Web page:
The Biden administration said on Tuesday it will spend $150 million to help owners of small parcels of forestland partner with companies willing to pay them for carbon offsets and other environmental credits.
Agriculture Secretary Tom Vilsack announced the grant programme at a conference of black landowners in coastal Georgia, saying programmes that allow private companies to offset their own emissions by paying to protect trees have disproportionately benefited owners of large acreage.
“In order for those small, privately held forest owners to be able to do what they need and want to do requires a bit of technical help,” Vilsack told about 150 conference attendees in a church ballroom in Brunswick.
“And sometimes that technical help is not easy to find. And it’s certainly not easy to afford.”
The grant money comes from the sweeping climate law passed by Congress just over a year ago and targets underserved landowners, including military veterans and new farmers, as well as families owning 2500 acres (1011 hectares) or less.
The goal is to protect more tracts of US forest to help fight climate change.
The past decade has seen a rapidly expanding market in which companies pay landowners to grow or conserve trees, which absorb carbon from the atmosphere, to counterbalance their own carbon emissions.
For owners of smaller family tracts, selling carbon offsets or other credits would give them an alternative income to harvesting their timber or selling their property to a developer.
Companies were pouring billions of dollars into environmental credits, but small landowners faced daunting barriers to eligibility, American Forest Foundation president and chief executive Rita Hite said.
To participate, owners need to take an inventory of their forested property, have a land management plan and run models to calculate the land’s carbon value.
“Previously, if you didn’t have 5000 acres or more, you weren’t participating in these markets,” Hite said.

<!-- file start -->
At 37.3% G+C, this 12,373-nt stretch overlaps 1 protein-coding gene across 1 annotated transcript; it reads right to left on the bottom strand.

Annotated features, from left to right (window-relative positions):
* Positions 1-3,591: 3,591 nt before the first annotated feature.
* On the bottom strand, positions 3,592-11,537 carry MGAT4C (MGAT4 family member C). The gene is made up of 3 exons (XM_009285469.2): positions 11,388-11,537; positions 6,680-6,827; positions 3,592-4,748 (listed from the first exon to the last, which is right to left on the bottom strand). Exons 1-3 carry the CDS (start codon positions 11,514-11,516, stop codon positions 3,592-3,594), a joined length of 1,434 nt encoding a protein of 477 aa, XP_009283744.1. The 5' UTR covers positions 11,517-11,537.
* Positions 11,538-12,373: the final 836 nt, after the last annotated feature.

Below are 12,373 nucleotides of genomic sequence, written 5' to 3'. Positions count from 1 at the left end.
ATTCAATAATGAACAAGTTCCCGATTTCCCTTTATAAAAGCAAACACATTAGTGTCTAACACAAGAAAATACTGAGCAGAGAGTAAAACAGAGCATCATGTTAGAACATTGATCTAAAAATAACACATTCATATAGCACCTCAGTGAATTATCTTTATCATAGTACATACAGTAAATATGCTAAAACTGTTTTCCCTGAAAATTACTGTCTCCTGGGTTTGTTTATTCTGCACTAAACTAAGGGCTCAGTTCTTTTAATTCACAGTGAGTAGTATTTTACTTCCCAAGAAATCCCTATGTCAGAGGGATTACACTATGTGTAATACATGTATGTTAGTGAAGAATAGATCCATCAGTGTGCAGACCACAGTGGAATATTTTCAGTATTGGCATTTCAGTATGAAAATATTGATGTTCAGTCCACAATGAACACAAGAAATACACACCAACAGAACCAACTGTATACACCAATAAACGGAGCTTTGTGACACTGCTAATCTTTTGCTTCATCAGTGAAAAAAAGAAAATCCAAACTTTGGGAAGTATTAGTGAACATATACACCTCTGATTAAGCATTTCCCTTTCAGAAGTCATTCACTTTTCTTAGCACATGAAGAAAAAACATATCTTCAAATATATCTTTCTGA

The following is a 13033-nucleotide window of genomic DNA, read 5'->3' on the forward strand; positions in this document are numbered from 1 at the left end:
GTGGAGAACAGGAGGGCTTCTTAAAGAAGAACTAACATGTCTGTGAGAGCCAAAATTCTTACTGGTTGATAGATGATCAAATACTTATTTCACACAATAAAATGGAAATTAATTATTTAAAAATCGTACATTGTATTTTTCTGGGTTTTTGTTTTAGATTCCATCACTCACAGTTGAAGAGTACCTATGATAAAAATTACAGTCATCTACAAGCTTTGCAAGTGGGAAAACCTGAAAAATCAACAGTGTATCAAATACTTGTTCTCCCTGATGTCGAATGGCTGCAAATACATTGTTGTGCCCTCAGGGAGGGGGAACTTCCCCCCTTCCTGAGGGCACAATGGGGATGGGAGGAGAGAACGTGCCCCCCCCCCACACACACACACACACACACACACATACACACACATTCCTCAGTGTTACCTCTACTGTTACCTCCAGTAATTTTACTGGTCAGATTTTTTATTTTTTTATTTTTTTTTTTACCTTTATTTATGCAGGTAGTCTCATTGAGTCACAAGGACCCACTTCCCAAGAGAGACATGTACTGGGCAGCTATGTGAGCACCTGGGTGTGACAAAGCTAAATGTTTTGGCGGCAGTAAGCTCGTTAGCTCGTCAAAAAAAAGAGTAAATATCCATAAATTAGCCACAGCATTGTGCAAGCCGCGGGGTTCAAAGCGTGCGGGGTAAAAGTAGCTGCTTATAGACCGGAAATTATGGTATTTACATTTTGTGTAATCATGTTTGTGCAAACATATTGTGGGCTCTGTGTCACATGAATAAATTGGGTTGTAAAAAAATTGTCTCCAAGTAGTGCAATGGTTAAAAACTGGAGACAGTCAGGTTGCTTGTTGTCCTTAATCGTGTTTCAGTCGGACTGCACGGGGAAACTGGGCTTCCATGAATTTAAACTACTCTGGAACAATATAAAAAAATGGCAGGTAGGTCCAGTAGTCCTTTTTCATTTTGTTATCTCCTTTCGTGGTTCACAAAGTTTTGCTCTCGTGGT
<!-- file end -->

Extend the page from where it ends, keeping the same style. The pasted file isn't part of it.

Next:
“Not only are there technical hurdles, but also financing hurdles.”
The American Forest Foundation and the Nature Conservancy launched a joint programme four years ago that covers many of the costs for family landowners to sell carbon offsets for their land.
Those groups and other non-profits will be eligible to apply for grants of up to US$25 million to provide direct help to landowners under the Biden administration’s programme.
So will state forestry agencies, university agricultural extension services and others.
The money could pay professionals to help owners develop land management plans or to connect them with project managers who serve as middlemen between owners and companies seeking environmental credits.
The grants were welcomed by John Littles, a leader of the Sustainable Forestry and African American Land Retention Network, which hosted the Georgia conference.
The group represents 1600 black landowners across eight southern states - Alabama, Arkansas, Georgia, Mississippi, North Carolina, South Carolina, Texas and Virginia.
“Most of the time, we’re left out - more specifically, people of colour,” Littles said.
“We’re not afforded the opportunity to help design the programmes, so the programmes are mainly now designed for large landholdings and large acreage.”
Littles said his network planned to apply for a grant under the new programme. But he was not sure how much demand there would be from landowners.
He said that would largely depend on whether owners of smaller acreages could get enough money from conservation credits.